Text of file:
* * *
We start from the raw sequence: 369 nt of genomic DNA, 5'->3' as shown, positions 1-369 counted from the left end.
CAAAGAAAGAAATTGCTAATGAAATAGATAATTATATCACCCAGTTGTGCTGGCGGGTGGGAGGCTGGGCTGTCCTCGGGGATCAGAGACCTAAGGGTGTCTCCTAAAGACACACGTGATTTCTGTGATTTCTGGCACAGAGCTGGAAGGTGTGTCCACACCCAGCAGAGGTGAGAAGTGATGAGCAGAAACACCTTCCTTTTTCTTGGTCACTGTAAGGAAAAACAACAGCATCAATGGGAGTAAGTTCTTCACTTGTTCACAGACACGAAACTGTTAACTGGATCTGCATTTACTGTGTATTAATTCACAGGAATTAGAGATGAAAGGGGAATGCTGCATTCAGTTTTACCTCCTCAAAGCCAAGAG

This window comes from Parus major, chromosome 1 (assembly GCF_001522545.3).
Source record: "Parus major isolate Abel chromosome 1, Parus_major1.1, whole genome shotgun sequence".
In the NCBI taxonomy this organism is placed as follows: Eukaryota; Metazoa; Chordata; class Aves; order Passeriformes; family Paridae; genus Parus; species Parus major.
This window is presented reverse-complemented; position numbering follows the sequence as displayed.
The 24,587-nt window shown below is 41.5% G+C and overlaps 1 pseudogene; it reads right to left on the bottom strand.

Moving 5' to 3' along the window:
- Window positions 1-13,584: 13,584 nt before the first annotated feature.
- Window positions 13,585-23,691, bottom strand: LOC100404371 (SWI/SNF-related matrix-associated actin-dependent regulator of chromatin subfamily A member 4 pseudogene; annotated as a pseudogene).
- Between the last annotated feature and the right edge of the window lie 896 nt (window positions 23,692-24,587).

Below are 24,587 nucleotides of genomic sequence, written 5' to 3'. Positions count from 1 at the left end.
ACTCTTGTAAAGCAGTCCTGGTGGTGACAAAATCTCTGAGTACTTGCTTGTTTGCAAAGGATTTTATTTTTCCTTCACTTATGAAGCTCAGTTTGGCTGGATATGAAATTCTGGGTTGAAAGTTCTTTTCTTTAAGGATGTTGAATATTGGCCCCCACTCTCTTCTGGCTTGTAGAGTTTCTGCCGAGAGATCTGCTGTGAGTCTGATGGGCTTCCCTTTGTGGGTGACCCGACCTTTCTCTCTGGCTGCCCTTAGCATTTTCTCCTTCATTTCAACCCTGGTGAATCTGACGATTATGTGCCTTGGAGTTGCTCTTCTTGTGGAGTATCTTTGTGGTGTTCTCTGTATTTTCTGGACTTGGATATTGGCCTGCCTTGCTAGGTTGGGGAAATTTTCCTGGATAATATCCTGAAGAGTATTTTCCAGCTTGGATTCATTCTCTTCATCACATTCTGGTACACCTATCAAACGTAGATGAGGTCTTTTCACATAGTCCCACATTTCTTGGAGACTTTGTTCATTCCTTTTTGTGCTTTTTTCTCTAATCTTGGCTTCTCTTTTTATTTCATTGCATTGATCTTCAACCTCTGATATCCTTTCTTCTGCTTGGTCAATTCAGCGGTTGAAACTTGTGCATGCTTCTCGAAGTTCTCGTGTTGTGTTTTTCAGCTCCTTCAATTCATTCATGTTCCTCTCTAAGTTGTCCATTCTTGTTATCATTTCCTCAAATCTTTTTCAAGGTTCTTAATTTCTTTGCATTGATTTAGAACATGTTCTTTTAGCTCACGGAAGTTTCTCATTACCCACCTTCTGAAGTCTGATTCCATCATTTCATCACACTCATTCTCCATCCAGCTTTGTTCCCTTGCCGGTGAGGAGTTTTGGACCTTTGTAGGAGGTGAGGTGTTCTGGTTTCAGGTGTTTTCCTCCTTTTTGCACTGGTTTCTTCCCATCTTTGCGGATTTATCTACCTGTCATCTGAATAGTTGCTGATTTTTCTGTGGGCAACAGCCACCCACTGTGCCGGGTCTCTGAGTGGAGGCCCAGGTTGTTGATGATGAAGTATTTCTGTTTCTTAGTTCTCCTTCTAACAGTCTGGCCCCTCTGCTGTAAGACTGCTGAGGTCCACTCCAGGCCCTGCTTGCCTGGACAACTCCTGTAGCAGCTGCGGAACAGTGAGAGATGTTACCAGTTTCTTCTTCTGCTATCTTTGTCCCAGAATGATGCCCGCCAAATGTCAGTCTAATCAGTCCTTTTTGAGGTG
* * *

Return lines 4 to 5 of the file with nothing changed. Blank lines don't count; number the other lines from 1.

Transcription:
Source record: "Parus major isolate Abel chromosome 1, Parus_major1.1, whole genome shotgun sequence".
In the NCBI taxonomy this organism is placed as follows: Eukaryota; Metazoa; Chordata; class Aves; order Passeriformes; family Paridae; genus Parus; species Parus major.